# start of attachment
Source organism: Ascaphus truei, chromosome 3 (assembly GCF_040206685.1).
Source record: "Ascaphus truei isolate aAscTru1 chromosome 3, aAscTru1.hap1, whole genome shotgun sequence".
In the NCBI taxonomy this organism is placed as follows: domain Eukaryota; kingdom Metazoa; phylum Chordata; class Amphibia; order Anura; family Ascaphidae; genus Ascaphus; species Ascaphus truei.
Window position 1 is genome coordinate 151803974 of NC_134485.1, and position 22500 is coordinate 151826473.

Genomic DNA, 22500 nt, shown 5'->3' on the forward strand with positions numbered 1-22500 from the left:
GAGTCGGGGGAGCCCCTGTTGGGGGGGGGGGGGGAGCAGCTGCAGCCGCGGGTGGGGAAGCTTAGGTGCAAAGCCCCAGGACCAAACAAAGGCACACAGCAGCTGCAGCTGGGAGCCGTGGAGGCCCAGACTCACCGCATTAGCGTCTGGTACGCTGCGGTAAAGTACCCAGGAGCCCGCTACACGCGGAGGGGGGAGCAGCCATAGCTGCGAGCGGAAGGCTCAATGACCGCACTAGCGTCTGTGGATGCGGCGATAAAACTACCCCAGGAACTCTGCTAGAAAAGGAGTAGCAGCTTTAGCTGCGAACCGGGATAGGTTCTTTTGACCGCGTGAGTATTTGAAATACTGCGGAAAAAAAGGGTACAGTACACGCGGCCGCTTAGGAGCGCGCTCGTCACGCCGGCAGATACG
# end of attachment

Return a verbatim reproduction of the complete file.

Source organism: Ascaphus truei, chromosome 3 (assembly GCF_040206685.1).
Source record: "Ascaphus truei isolate aAscTru1 chromosome 3, aAscTru1.hap1, whole genome shotgun sequence".
In the NCBI taxonomy this organism is placed as follows: domain Eukaryota; kingdom Metazoa; phylum Chordata; class Amphibia; order Anura; family Ascaphidae; genus Ascaphus; species Ascaphus truei.
Window position 1 is genome coordinate 151803974 of NC_134485.1, and position 22500 is coordinate 151826473.

Genomic DNA, 22500 nt, shown 5'->3' on the forward strand with positions numbered 1-22500 from the left:
GAGTCGGGGGAGCCCCTGTTGGGGGGGGGGGGGGAGCAGCTGCAGCCGCGGGTGGGGAAGCTTAGGTGCAAAGCCCCAGGACCAAACAAAGGCACACAGCAGCTGCAGCTGGGAGCCGTGGAGGCCCAGACTCACCGCATTAGCGTCTGGTACGCTGCGGTAAAGTACCCAGGAGCCCGCTACACGCGGAGGGGGGAGCAGCCATAGCTGCGAGCGGAAGGCTCAATGACCGCACTAGCGTCTGTGGATGCGGCGATAAAACTACCCCAGGAACTCTGCTAGAAAAGGAGTAGCAGCTTTAGCTGCGAACCGGGATAGGTTCTTTTGACCGCGTGAGTATTTGAAATACTGCGGAAAAAAAGGGTACAGTACACGCGGCCGCTTAGGAGCGCGCTCGTCACGCCGGCAGATACG